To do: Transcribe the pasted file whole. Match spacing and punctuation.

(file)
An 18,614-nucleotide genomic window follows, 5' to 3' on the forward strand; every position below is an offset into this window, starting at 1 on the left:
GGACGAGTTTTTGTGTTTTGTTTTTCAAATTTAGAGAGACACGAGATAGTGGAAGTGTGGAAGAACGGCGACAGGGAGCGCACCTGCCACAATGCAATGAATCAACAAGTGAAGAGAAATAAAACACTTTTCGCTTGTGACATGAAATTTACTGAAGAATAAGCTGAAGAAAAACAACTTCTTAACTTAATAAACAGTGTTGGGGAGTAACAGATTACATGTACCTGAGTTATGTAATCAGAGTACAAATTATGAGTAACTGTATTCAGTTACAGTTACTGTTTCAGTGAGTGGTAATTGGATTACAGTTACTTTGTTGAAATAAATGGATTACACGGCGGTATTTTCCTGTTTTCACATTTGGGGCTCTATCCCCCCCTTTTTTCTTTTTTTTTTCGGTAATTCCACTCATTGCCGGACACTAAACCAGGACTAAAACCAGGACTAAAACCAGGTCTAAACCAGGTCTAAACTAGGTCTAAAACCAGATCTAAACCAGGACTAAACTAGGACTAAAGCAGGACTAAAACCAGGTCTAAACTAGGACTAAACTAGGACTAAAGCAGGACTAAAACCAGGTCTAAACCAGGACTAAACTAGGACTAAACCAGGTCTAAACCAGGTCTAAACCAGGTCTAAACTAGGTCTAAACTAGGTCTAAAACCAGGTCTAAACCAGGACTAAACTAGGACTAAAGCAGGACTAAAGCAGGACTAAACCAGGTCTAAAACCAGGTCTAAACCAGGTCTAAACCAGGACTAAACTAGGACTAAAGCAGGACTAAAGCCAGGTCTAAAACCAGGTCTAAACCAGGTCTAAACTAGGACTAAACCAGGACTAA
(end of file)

An 18,614-nucleotide genomic window follows, 5' to 3' on the forward strand; every position below is an offset into this window, starting at 1 on the left:
GGACGAGTTTTTGTGTTTTGTTTTTCAAATTTAGAGAGACACGAGATAGTGGAAGTGTGGAAGAACGGCGACAGGGAGCGCACCTGCCACAATGCAATGAATCAACAAGTGAAGAGAAATAAAACACTTTTCGCTTGTGACATGAAATTTACTGAAGAATAAGCTGAAGAAAAACAACTTCTTAACTTAATAAACAGTGTTGGGGAGTAACAGATTACATGTACCTGAGTTATGTAATCAGAGTACAAATTATGAGTAACTGTATTCAGTTACAGTTACTGTTTCAGTGAGTGGTAATTGGATTACAGTTACTTTGTTGAAATAAATGGATTACACGGCGGTATTTTCCTGTTTTCACATTTGGGGCTCTATCCCCCCCTTTTTTCTTTTTTTTTTCGGTAATTCCACTCATTGCCGGACACTAAACCAGGACTAAAACCAGGACTAAAACCAGGTCTAAACCAGGTCTAAACTAGGTCTAAAACCAGATCTAAACCAGGACTAAACTAGGACTAAAGCAGGACTAAAACCAGGTCTAAACTAGGACTAAACTAGGACTAAAGCAGGACTAAAACCAGGTCTAAACCAGGACTAAACTAGGACTAAACCAGGTCTAAACCAGGTCTAAACCAGGTCTAAACTAGGTCTAAACTAGGTCTAAAACCAGGTCTAAACCAGGACTAAACTAGGACTAAAGCAGGACTAAAGCAGGACTAAACCAGGTCTAAAACCAGGTCTAAACCAGGTCTAAACCAGGACTAAACTAGGACTAAAGCAGGACTAAAGCCAGGTCTAAAACCAGGTCTAAACCAGGTCTAAACTAGGACTAAACCAGGACTAA